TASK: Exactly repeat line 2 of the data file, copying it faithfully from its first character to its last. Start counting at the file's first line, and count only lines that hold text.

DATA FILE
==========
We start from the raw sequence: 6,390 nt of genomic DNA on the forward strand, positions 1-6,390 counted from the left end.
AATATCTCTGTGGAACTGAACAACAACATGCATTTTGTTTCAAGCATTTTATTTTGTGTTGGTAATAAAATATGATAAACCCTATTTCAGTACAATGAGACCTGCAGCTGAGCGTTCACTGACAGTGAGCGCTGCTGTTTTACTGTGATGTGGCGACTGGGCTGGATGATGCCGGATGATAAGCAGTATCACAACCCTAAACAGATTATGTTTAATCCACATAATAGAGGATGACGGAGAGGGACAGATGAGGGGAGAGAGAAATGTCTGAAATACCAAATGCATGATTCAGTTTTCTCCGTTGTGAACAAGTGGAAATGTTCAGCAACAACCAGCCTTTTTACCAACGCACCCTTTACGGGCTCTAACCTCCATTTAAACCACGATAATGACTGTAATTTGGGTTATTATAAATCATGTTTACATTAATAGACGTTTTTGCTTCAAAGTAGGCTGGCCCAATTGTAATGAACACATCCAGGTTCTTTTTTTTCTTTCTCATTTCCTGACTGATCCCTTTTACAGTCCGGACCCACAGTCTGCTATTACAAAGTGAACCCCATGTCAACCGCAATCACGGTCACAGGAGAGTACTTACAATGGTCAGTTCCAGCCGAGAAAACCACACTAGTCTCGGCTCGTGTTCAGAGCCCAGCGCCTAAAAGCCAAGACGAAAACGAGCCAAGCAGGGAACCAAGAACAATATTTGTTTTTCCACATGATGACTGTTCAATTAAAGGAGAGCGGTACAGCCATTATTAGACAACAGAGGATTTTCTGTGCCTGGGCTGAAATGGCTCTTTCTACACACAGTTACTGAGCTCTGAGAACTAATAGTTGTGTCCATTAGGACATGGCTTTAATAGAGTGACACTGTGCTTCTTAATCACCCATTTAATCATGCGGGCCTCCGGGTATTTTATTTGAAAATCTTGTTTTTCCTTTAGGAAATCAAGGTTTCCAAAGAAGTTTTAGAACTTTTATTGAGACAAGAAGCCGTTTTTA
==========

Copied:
AATATCTCTGTGGAACTGAACAACAACATGCATTTTGTTTCAAGCATTTTATTTTGTGTTGGTAATAAAATATGATAAACCCTATTTCAGTACAATGAGACCTGCAGCTGAGCGTTCACTGACAGTGAGCGCTGCTGTTTTACTGTGATGTGGCGACTGGGCTGGATGATGCCGGATGATAAGCAGTATCACAACCCTAAACAGATTATGTTTAATCCACATAATAGAGGATGACGGAGAGGGACAGATGAGGGGAGAGAGAAATGTCTGAAATACCAAATGCATGATTCAGTTTTCTCCGTTGTGAACAAGTGGAAATGTTCAGCAACAACCAGCCTTTTTACCAACGCACCCTTTACGGGCTCTAACCTCCATTTAAACCACGATAATGACTGTAATTTGGGTTATTATAAATCATGTTTACATTAATAGACGTTTTTGCTTCAAAGTAGGCTGGCCCAATTGTAATGAACACATCCAGGTTCTTTTTTTTCTTTCTCATTTCCTGACTGATCCCTTTTACAGTCCGGACCCACAGTCTGCTATTACAAAGTGAACCCCATGTCAACCGCAATCACGGTCACAGGAGAGTACTTACAATGGTCAGTTCCAGCCGAGAAAACCACACTAGTCTCGGCTCGTGTTCAGAGCCCAGCGCCTAAAAGCCAAGACGAAAACGAGCCAAGCAGGGAACCAAGAACAATATTTGTTTTTCCACATGATGACTGTTCAATTAAAGGAGAGCGGTACAGCCATTATTAGACAACAGAGGATTTTCTGTGCCTGGGCTGAAATGGCTCTTTCTACACACAGTTACTGAGCTCTGAGAACTAATAGTTGTGTCCATTAGGACATGGCTTTAATAGAGTGACACTGTGCTTCTTAATCACCCATTTAATCATGCGGGCCTCCGGGTATTTTATTTGAAAATCTTGTTTTTCCTTTAGGAAATCAAGGTTTCCAAAGAAGTTTTAGAACTTTTATTGAGACAAGAAGCCGTTTTTA